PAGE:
Over the past few decades, neuroscientists have made much progress in mapping the brain by deciphering the functions of individual neurons that perform very specific tasks, such as recognizing the location or color of an object.
However, there are many neurons, especially in brain regions that perform sophisticated functions such as thinking and planning, that don't fit into this pattern. Instead of responding exclusively to one stimulus or task, these neurons react in different ways to a wide variety of things. MIT neuroscientist Earl Miller first noticed these unusual activity patterns about 20 years ago, while recording the electrical activity of neurons in animals that were trained to perform complex tasks.
"We started noticing early on that there are a whole bunch of neurons in the prefrontal cortex that can't be classified in the traditional way of one message per neuron," recalls Miller, the Picower Professor of Neuroscience at MIT and a member of MIT's Picower Institute for Learning and Memory.
In a paper appearing in Nature on May 19, Miller and colleagues at Columbia University report that these neurons are essential for complex cognitive tasks, such as learning new behavior. The Columbia team, led by the study's senior author, Stefano Fusi, developed a computer model showing that without these neurons, the brain can learn only a handful of behavioral tasks.
"You need a significant proportion of these neurons," says Fusi, an associate professor of neuroscience at Columbia. "That gives the brain a huge computational advantage."
Lead author of the paper is Mattia Rigotti, a former grad student in Fusi's lab.
Miller and other neuroscientists who first identified this neuronal activity observed that while the patterns were difficult to predict, they were not random. "In the same context, the neurons always behave the same way. It's just that they may convey one message in one task, and a totally different message in another task," Miller says.
For example, a neuron might distinguish between colors during one task, but issue a motor command under different conditions.
Miller and colleagues proposed that this type of neuronal flexibility is key to cognitive flexibility, including the brain's ability to learn so many new things on the fly. "You have a bunch of neurons that can be recruited for a whole bunch of different things, and what they do just changes depending on the task demands," he says.
At first, that theory encountered resistance "because it runs against the traditional idea that you can figure out the clockwork of the brain by figuring out the one thing each neuron does," Miller says.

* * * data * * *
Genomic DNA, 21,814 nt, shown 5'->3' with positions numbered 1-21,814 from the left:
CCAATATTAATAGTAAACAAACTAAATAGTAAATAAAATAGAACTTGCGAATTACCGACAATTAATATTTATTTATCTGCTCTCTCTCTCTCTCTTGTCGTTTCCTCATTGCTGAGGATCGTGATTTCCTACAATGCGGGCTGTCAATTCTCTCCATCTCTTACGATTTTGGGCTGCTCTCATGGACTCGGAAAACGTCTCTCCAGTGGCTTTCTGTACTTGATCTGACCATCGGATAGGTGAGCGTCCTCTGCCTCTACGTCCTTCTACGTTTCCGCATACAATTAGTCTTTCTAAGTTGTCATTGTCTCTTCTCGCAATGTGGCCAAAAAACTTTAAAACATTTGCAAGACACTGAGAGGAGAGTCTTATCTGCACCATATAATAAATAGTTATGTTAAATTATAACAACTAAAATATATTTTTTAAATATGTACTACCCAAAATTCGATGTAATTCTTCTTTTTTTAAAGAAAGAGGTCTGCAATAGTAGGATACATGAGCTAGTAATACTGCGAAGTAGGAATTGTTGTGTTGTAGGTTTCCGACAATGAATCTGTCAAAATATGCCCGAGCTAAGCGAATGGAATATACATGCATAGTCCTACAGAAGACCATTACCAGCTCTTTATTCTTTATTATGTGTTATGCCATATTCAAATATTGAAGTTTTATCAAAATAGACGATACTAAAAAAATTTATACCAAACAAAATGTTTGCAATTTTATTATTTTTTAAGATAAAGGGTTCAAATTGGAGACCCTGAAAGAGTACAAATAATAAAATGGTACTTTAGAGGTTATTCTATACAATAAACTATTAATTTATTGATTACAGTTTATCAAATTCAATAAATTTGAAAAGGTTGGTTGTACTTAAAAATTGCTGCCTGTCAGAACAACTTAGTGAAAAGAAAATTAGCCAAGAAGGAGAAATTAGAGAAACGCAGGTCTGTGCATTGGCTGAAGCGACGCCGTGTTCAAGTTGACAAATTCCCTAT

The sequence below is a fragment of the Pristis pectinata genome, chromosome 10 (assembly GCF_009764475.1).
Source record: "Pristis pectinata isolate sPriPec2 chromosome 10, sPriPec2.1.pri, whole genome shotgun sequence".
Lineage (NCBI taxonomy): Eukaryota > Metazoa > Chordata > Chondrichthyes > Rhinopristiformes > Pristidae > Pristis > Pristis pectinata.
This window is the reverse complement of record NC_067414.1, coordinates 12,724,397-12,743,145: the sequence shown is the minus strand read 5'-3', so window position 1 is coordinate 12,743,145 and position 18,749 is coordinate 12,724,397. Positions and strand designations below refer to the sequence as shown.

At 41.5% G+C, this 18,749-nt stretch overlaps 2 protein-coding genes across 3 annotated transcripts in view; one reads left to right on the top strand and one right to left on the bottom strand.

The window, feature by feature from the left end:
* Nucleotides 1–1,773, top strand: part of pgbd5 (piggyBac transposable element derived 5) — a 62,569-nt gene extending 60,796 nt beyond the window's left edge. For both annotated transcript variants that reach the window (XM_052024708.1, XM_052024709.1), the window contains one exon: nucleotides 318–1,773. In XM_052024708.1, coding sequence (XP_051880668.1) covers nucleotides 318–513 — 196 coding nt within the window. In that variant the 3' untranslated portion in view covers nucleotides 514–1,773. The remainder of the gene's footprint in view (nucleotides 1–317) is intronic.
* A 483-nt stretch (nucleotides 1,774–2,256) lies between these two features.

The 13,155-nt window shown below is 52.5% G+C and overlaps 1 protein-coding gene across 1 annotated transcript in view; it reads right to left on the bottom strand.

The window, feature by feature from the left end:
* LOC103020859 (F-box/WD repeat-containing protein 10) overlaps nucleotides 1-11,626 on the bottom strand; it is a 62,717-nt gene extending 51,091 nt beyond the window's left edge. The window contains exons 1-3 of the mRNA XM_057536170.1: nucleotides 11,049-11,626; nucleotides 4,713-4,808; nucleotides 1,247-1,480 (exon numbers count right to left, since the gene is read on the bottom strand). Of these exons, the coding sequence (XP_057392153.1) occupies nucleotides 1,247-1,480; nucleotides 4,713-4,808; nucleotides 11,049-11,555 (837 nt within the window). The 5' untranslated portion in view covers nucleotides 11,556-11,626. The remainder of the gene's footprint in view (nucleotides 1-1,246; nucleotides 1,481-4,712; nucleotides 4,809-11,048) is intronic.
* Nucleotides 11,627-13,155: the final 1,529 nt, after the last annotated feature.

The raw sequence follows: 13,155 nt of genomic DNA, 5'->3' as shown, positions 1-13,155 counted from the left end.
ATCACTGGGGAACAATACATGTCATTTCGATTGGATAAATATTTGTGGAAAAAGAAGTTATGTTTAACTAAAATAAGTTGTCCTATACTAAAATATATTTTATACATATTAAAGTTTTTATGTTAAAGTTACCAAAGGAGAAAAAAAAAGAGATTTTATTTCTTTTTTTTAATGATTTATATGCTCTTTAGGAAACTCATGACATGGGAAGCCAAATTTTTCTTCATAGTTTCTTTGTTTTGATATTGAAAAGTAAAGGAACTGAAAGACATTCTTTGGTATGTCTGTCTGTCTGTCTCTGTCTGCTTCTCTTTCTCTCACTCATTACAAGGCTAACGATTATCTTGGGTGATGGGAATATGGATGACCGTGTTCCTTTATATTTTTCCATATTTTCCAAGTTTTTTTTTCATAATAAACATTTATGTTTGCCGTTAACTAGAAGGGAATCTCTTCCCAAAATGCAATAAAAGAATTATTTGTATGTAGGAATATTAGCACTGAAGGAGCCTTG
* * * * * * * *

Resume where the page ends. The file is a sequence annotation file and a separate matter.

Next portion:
For the new Nature study, Fusi and colleagues at Columbia created a computer model to determine more precisely what role these flexible neurons play in cognition, using experimental data gathered by Miller and his former grad student, Melissa Warden. That data came from one of the most complex tasks that Miller has ever trained a monkey to perform: The animals looked at a sequence of two pictures and had to remember the pictures and the order in which they appeared.
During this task, the flexible neurons, known as "mixed selectivity neurons," exhibited a great deal of nonlinear activity—meaning that their responses to a combination of factors cannot be predicted based on their response to each individual factor (such as one image).
Fusi's computer model revealed that these mixed selectivity neurons are critical to building a brain that can perform many complex tasks. When the computer model includes only neurons that perform one function, the brain can only learn very simple tasks. However, when the flexible neurons are added to the model, "everything becomes so much easier and you can create a neural system that can perform very complex tasks," Fusi says.
The flexible neurons also greatly expand the brain's capacity to perform tasks. In the computer model, neural networks without mixed selectivity neurons could learn about 100 tasks before running out of capacity. That capacity greatly expanded to tens of millions of tasks as mixed selectivity neurons were added to the model. When mixed selectivity neurons reached about 30 percent of the total, the network's capacity became "virtually unlimited," Miller says—just like a human brain.
Mixed selectivity neurons are especially dominant in the prefrontal cortex, where most thought, learning and planning takes place. This study demonstrates how these mixed selectivity neurons greatly increase the number of tasks that this kind of neural network can perform, says John Duncan, a professor of neuroscience at Cambridge University.
"Especially for higher-order regions, the data that have often been taken as a complicating nuisance may be critical in allowing the system actually to work," says Duncan, who was not part of the research team.
Miller is now trying to figure out how the brain sorts through all of this activity to create coherent messages. There is some evidence suggesting that these neurons communicate with the correct targets by synchronizing their activity with oscillations of a particular brainwave frequency.
"The idea is that neurons can send different messages to different targets by virtue of which other neurons they are synchronized with," Miller says. "It provides a way of essentially opening up these special channels of communications so the preferred message gets to the preferred neurons and doesn't go to neurons that don't need to hear it."